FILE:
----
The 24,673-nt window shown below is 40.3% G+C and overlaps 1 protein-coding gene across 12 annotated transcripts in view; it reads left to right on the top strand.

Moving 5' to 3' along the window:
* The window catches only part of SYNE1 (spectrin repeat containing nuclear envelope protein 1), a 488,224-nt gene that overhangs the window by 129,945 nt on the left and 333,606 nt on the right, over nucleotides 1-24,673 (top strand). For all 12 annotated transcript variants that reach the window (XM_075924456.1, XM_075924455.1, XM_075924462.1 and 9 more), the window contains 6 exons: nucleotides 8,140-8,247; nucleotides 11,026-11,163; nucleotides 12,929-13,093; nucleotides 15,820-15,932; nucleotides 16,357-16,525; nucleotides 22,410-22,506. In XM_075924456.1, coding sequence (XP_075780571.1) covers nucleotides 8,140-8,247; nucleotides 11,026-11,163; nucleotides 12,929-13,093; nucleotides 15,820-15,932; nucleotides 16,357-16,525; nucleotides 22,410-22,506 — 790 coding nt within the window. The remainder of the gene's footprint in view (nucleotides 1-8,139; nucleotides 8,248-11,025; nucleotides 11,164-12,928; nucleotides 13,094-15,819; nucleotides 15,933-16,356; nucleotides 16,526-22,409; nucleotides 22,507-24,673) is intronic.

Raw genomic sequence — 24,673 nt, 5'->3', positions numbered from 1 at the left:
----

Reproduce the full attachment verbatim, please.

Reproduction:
The 24,673-nt window shown below is 40.3% G+C and overlaps 1 protein-coding gene across 12 annotated transcripts in view; it reads left to right on the top strand.

Moving 5' to 3' along the window:
* The window catches only part of SYNE1 (spectrin repeat containing nuclear envelope protein 1), a 488,224-nt gene that overhangs the window by 129,945 nt on the left and 333,606 nt on the right, over nucleotides 1-24,673 (top strand). For all 12 annotated transcript variants that reach the window (XM_075924456.1, XM_075924455.1, XM_075924462.1 and 9 more), the window contains 6 exons: nucleotides 8,140-8,247; nucleotides 11,026-11,163; nucleotides 12,929-13,093; nucleotides 15,820-15,932; nucleotides 16,357-16,525; nucleotides 22,410-22,506. In XM_075924456.1, coding sequence (XP_075780571.1) covers nucleotides 8,140-8,247; nucleotides 11,026-11,163; nucleotides 12,929-13,093; nucleotides 15,820-15,932; nucleotides 16,357-16,525; nucleotides 22,410-22,506 — 790 coding nt within the window. The remainder of the gene's footprint in view (nucleotides 1-8,139; nucleotides 8,248-11,025; nucleotides 11,164-12,928; nucleotides 13,094-15,819; nucleotides 15,933-16,356; nucleotides 16,526-22,409; nucleotides 22,507-24,673) is intronic.

Raw genomic sequence — 24,673 nt, 5'->3', positions numbered from 1 at the left: